Email to me as pdf:

Insights

In brief - HIH's conduct misled the market and inflated the share price

By releasing overstated operating profit in its financial results, HIH led the market to believe that it was trading more profitably and had greater net assets than was the case. This artificially inflated the price of HIH shares. Investors who bought shares suffered a loss because they paid the inflated price for the shares they would have acquired in any event.

Court finds that plaintiffs purchased shares at an inflated price

On 20 April 2016, Justice Brereton of the Supreme Court of NSW handed down judgment in four actions against the liquidators of HIH Insurance Ltd (Smith & Ors v McGrath (in his capacity as Liquidator of HIH Insurance Ltd); Baldock & Ors v McGrath (in his capacity as Liquidator of HIH Insurance Ltd); De Bortoli Wines (Superannuation) Pty Ltd & Ors v McGrath (in his capacity as Liquidator of HIH Insurance Ltd); and Cuong Ly [2016] NSWSC 428).

His Honour found that the plaintiffs in each of those actions had purchased shares in HIH at an overvalue, as certain financial results documents released by HIH between 1999 and 2000 misleadingly overvalued HIH’s pre-tax profit and inflated its share price during the relevant period.

His Honour assessed the plaintiffs' loss and damage as the amount equal to the difference between the (inflated) price actually paid by the plaintiffs for their shares in HIH, and the amount that they would have paid if HIH had not included the misleading statements in its financial results.

Decision sets precedent in accepting principle of indirect market-based causation

Whilst the case was brought by investors (ie shareholders) whose proofs of debt were rejected by liquidators, the decision is significant for shareholder class actions because it represents the first time that an Australian court in a final decision after trial has accepted the principle of indirect market-based causation.

So long as a shareholder can prove that a corporation’s misleading or deceptive conduct (or material omission) artificially inflated the price of that corporation’s securities, the shareholder may be entitled to recover the loss and damage suffered by reason of that fact, even if the shareholder did not rely upon the relevant conduct.

Prior to Justice Brereton’s decision in HIH, several courts accepted that a misleading and deceptive conduct claim based on market-based causation had at least some prospect of success. (See for example Caason Investments Pty Limited v Cao [2015] FCAFC 94; and Camping Warehouse Australia Pty Ltd v Downer EDI Limited [2014] VSC 357.)

Australian law moves closer to US position on share market fraud

HIH now brings Australia’s law concerning shareholders' ability to recover from corporations that cause the price of their shares to be artificially inflated one step closer to the US, which has recognised the doctrine of "fraud-on-the-market" since 1988.

Under that doctrine, reliance can be presumed if certain facts are established. Direct reliance is not required, although defendants can lead evidence to rebut the presumption.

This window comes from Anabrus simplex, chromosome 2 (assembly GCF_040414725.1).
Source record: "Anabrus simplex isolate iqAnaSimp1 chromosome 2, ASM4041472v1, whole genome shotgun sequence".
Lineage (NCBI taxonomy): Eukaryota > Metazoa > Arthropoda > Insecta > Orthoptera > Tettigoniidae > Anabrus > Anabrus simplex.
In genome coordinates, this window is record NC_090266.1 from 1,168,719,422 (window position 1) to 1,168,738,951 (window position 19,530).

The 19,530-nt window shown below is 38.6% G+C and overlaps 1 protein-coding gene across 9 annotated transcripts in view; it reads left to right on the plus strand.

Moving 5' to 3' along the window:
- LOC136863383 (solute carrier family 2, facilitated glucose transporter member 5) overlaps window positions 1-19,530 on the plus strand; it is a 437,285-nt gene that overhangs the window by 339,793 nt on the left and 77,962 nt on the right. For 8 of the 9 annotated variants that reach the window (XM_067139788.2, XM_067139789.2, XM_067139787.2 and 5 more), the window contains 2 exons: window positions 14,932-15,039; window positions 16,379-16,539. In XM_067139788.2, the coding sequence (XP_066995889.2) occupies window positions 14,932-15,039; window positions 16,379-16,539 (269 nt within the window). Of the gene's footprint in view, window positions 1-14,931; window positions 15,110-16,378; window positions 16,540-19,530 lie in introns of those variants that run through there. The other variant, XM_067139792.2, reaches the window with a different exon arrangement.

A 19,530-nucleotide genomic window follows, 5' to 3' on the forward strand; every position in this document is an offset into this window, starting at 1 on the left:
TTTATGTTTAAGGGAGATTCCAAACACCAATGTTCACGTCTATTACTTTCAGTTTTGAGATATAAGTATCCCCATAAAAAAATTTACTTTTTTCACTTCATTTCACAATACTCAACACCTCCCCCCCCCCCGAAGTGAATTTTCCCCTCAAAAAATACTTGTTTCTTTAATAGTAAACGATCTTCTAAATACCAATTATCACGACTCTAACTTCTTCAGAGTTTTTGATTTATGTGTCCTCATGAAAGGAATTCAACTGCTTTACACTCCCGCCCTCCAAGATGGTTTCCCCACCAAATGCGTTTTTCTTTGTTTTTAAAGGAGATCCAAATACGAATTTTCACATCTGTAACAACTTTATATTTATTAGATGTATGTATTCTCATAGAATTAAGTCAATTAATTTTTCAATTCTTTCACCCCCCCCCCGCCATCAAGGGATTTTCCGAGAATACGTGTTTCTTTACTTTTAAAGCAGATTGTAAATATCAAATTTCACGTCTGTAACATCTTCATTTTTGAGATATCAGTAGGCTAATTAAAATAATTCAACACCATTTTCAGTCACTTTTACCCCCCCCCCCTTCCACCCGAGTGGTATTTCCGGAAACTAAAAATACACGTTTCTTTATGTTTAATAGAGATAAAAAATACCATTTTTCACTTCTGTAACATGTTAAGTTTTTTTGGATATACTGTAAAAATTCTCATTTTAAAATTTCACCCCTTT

Australian law does not authorise any rebuttable presumption and the decision in HIH analyses causation as the ultimate issue posed by the statutory causes of action for misleading and deceptive conduct.

His Honour found that direct reliance need not be established and that indirect causation was available on the facts of the case. Even so, the plaintiff still had to establish by evidence or inference that the contravening conduct did inflate the market (HIH at [123]).

This article will examine Justice Brereton’s decision and identify some of the questions that will need to be addressed by future courts if His Honour’s decision is not subsequently overturned on appeal. This article will not consider the accessorial liability aspect of His Honour’s decision or His Honour’s approach to the expert evidence and quantification of the plaintiffs’ respective claims.

Results documents released by HIH found to be misleading or deceptive

Between 26 August 1999 and 15 March 2001, HIH released the following documents to the market:
  • final results for 1998/1999;
  • interim results for the six months ended 31 December 1999; and
  • final results for 1999/2000
(collectively, "the Results Documents").

Each of the shareholders acquired shares in HIH after the publication of at least one of the above documents. None of them alleged reliance upon any of the Results Documents.

HIH found to have misrepresented its reinsurance arrangements

His Honour found that each of the Results Documents was misleading or deceptive within the meaning of section 52 of the Trade Practices Act 1974 (Cth) ("TPA") and section 1005 of the Corporations Act (Cth) ("CA") (which section was in force at the time HIH shares ceased trading on the Australian Stock Exchange) because:
  • HIH purchased whole account insurance through Hannover Re;
  • HIH had separately but contemporaneously entered into a Letter of Credit Agreement and Letter of Credit Authority Agreement, which had the effect of transferring a substantial part of the risk back to HIH; and
  • In the Results Documents, HIH accounted for its arrangements with Hannover Re as if they were conventional reinsurance arrangements, when they were in fact financial reinsurance arrangements.

Profit representations made by HIH found to be overstated

Accordingly, the Results Documents represented that HIH’s operating profit before abnormal items and income tax was substantially higher than what it would have been had HIH correctly accounted for its arrangements with Hannover Re ("the Profit Representations").

Each of the plaintiffs lodged proofs of debt in the winding up of HIH on the basis that HIH had breached the above provisions of the TPA and CA. HIH’s liquidator did not admit the plaintiffs’ proofs. The plaintiffs appealed the liquidator's non-admission to the Supreme Court of NSW pursuant to section 1321 of the CA.

At trial, there was no dispute that the Profit Representations were made and were overstated.

Contravening conduct by HIH found to have deceived the market